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When a court says jump, lawyers generally ask how high, especially after exhausting all appeals and being threatened with terminating sanctions.

But, the Watchtower Bible and Tract Society of New York, which is the governing organization for the Jehovah's Witness congregations nationwide, didn't jump when ordered to produce a set of documents. Instead it kept coming back to the merits of the case, insisting that the documents were irrelevant, even after being told to produce the documents multiple times and being threatened with severe terminating sanctions for failing to take the court's last chance offer.

The recent California wildfires, which as of this date are still not contained, have resulted in almost 50 deaths, countless destroyed homes, and acres upon acres of destroyed landscape.

And before the fire is even out or down to embers, victims of the Camp Fire burning in northern California have filed a negligence lawsuit against Pacific Gas and Electric claiming that sparks from an electrical line started the fire, and that the company knew about the dangers and failed to act to prevent the wildfire from starting. It's alleged that had the utility shut off power, the Camp Fire would not have started.

Scooter Startup Sues Beverly Hills

An electric scooter company is suing the City of Beverly Hills for impounding its scooters and levying fines of more than $100,000.

In Bird Rides v. City of Beverly Hills, the startup says the city has "gone to the extreme" and violated the California Vehicle Code. Not only that, the lawsuit says, the city has violated state open-meeting, public participation, and environmental laws.

It sounds like a scattershot complaint except that a BigLaw firm filed the case, and it doesn't usually wing it. (Bird puns totally intended.)

Catholic Bishops Sued for Sex Abuse in California

Another lawsuit has been filed against Catholic bishops for sex abuse, but this one is of epic proportions.

Thomas Emens, who says a priest molested him for years, wants every bishop in California to answer the complaint. The plaintiff says they have covered up sex abuse in the church for too long.

The problem has plagued Catholics for decades. Even the Pope says something has to change, or another Exodus is coming.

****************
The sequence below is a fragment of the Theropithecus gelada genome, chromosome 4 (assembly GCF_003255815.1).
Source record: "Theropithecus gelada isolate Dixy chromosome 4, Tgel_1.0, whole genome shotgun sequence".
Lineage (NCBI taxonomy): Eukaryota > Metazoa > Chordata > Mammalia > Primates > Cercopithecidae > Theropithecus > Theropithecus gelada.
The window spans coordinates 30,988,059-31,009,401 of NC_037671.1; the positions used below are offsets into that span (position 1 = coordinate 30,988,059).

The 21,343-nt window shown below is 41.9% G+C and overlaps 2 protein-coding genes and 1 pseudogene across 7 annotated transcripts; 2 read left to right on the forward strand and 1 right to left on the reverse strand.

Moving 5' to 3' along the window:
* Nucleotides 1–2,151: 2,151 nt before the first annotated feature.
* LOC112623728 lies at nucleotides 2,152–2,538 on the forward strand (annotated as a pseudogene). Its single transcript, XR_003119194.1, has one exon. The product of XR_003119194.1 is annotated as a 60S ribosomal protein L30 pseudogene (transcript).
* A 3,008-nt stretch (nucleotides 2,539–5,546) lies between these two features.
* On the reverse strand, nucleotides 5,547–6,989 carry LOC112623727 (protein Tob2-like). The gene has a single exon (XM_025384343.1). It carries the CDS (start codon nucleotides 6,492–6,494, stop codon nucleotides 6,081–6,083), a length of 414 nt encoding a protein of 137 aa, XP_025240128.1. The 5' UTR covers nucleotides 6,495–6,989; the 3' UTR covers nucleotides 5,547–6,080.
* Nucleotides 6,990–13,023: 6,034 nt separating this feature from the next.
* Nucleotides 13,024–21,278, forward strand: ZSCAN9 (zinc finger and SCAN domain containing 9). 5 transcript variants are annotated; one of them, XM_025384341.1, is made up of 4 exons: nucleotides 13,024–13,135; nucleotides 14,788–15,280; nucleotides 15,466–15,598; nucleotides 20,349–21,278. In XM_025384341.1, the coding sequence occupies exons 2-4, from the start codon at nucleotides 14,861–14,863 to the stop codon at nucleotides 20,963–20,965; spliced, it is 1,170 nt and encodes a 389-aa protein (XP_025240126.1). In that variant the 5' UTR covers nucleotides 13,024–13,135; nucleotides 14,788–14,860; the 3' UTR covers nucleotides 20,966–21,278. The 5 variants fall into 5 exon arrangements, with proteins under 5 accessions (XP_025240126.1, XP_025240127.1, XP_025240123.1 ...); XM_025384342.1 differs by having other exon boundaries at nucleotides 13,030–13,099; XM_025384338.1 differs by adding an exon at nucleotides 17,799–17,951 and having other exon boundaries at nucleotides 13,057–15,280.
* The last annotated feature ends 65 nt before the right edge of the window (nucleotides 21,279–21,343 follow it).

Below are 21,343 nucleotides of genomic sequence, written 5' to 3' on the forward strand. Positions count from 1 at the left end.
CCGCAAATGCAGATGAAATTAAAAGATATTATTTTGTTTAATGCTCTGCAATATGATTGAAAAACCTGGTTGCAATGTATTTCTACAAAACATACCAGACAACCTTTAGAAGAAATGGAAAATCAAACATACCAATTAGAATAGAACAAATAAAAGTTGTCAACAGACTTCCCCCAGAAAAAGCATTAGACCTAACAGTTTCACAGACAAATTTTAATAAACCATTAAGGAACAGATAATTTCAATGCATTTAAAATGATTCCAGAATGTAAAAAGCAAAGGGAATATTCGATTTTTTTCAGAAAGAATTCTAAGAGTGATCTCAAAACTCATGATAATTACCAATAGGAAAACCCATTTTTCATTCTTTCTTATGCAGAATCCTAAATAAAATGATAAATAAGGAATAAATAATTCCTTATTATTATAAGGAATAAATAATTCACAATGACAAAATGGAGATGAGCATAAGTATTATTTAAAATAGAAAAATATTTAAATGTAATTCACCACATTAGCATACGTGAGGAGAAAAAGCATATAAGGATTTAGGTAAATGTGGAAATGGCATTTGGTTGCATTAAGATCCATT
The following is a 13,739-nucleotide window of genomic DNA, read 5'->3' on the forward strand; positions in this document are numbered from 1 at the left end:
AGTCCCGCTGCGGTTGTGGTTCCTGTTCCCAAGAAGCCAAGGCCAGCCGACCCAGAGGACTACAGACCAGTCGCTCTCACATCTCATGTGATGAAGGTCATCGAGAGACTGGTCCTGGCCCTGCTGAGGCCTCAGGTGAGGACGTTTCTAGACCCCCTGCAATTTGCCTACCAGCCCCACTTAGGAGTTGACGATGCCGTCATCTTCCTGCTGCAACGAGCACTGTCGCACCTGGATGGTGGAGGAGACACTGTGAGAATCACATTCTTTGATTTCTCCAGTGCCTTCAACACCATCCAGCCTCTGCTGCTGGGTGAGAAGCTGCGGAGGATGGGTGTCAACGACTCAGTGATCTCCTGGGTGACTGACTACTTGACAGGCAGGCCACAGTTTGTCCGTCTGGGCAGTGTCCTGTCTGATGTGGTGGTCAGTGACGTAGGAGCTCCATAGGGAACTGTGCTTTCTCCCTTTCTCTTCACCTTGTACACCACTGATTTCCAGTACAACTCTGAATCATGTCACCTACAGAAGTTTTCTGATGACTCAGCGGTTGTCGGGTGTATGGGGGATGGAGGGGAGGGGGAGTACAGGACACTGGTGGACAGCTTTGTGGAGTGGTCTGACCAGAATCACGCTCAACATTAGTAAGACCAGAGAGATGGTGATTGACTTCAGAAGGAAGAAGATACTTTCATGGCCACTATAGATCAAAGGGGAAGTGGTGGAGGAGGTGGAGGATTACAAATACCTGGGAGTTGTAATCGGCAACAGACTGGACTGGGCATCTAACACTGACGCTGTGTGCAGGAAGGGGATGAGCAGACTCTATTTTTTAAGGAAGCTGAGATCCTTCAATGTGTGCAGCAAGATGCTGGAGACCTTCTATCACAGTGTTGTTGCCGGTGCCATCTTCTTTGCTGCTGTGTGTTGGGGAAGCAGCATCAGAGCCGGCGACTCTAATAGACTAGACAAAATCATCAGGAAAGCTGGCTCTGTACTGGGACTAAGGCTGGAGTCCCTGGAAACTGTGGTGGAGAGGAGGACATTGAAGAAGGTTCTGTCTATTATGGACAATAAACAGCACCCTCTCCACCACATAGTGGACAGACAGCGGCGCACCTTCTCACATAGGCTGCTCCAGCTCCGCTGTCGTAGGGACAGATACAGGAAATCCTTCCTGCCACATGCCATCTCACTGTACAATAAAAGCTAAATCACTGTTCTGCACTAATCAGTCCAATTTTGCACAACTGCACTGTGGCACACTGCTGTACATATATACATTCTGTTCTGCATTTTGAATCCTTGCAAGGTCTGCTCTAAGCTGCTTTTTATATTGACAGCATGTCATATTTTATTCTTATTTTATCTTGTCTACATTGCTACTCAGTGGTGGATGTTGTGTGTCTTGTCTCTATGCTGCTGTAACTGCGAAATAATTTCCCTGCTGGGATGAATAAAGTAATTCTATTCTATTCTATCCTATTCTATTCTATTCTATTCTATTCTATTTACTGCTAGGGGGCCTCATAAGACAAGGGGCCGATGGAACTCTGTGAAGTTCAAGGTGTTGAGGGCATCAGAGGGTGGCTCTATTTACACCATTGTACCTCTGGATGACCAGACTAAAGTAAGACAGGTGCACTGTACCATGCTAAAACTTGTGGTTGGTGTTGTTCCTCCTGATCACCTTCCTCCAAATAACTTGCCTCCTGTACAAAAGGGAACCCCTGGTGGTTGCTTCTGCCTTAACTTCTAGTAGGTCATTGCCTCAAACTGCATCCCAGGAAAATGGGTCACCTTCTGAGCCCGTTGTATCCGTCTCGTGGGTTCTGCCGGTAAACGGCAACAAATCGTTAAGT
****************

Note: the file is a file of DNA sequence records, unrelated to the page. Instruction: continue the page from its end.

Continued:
No City Liability for Police-Pursuit Death

Mark Gamar died when police nudged his car into a street pole during a high-speed chase. He was the passenger.

His mother sued the City of Gardena for negligence and wrongful death, but the city won based on a state law that says police are immune if they receive annual training on police pursuits. In Ramirez v. City of Gardena, the California Supreme Court affirmed.

It came down to the difference between police actually being trained and just saying they are.

Limits on California's Game-Changing Privacy Law

When Gov. Jerry Brown signed the new data collection law, it scuttled a ballot initiative that would have left the door wide open for damages against companies violating the law.

The California Consumer Privacy Act, however, limits consumers to $750 for breaches of their non-encrypted personal information. The limit was a compromise between privacy advocates and legislators, who agreed to put a lower ceiling on companies subject to the deal.

Despite the limit on damages, Silicon Valley was troubled that the governor signed the law. But consumers, including more than 365,880 who signed the ballot petition, were happy.

LA to Pay $14 Million to Settle Fatal Venice Beach Case

Venice Beach is a destination vacation for millions of people, but it became a bitter, final destination for traveler Alice Gruppioni.

She died there five years ago when a man drove onto the boardwalk and plowed her down. The City of Los Angeles decided this week to pay her survivors about $12 million to settle their claims.

Ending three lawsuits with the settlement, the city will pay up to $2 million more for others injured in the tragedy.

The California Supreme Court issued a ruling in the highly watched Liberty v. Ledesma matter, and it may have insurers across the state upset. The case reached the California Supreme Court thanks to the Ninth Circuit's certifying the question to the state's high court.

In short, the court held that when an employee intentionally inflicts harm on a third party, an employer's insurer may actually have to cover the loss as an accident. The case that brought this issue to the court's attention involved the rape of a minor by a school employee. That employee had been hired by his brother-in-law, the school's owner, despite being on the sex offender registry.

The tragedy at the Ghost Ship warehouse may now be a distant memory to some people, but the cases over the deadly fire continue on in the courts.

Recently, in the civil case being fought out in the Alameda County court, the City of Oakland lost a significant issue on demurrer. The city had claimed that it could not be held liable because its duty to shut down the warehouse could not be triggered without an inspection, and an inspection never happened. That argument, the court explained, fell short.

While there are plenty of suspected origins for the old rhyme "good night, sleep tight, don't let the bed bugs bite," one California Landlord is learning one of the lesser known reasons why bed bugs should be avoided: Million dollar jury awards.

After several months of living through a bed bug infestation that left a young boy permanently scarred, a family was recently awarded just under $1.6 million by a jury. The landlord and management company were found liable as a result of the infestation causing the young boy's scarring, and the family extreme distress.